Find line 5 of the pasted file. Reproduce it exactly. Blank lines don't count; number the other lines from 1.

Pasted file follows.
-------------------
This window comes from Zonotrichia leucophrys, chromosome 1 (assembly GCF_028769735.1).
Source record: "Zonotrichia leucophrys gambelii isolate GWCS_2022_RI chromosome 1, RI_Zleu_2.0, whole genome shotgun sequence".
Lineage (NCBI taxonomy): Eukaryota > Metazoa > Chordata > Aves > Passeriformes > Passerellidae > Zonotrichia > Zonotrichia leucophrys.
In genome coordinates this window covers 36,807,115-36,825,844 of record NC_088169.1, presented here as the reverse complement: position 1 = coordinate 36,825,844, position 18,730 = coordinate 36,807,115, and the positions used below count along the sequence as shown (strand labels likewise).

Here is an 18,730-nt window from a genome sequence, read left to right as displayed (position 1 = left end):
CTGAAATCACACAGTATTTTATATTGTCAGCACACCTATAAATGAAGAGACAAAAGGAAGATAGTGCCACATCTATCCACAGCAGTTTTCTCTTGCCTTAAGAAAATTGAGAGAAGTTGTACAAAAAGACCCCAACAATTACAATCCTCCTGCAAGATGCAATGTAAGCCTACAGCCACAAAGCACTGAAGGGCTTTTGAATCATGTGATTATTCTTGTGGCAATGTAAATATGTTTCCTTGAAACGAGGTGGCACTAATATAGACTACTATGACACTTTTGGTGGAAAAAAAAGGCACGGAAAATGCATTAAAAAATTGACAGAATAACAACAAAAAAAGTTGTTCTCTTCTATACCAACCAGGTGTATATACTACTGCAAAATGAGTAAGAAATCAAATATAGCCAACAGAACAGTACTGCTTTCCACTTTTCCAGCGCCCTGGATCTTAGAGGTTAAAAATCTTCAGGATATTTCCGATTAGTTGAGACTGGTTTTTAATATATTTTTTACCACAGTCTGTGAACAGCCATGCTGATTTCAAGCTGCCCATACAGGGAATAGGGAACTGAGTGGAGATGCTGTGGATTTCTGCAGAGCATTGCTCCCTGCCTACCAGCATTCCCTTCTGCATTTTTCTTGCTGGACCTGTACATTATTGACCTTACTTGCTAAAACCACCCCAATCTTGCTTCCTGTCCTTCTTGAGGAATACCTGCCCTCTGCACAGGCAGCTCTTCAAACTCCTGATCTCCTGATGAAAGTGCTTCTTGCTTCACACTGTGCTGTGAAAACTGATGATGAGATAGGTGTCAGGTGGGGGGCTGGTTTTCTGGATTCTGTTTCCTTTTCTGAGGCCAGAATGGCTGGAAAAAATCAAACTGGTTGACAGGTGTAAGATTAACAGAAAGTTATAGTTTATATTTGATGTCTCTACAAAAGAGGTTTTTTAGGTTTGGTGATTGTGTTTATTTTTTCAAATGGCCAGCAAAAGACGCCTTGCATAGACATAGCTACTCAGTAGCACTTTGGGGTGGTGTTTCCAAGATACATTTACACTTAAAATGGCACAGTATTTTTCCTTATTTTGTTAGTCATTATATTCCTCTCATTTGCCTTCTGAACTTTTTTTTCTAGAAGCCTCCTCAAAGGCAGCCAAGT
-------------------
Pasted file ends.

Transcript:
Here is an 18,730-nt window from a genome sequence, read left to right as displayed (position 1 = left end):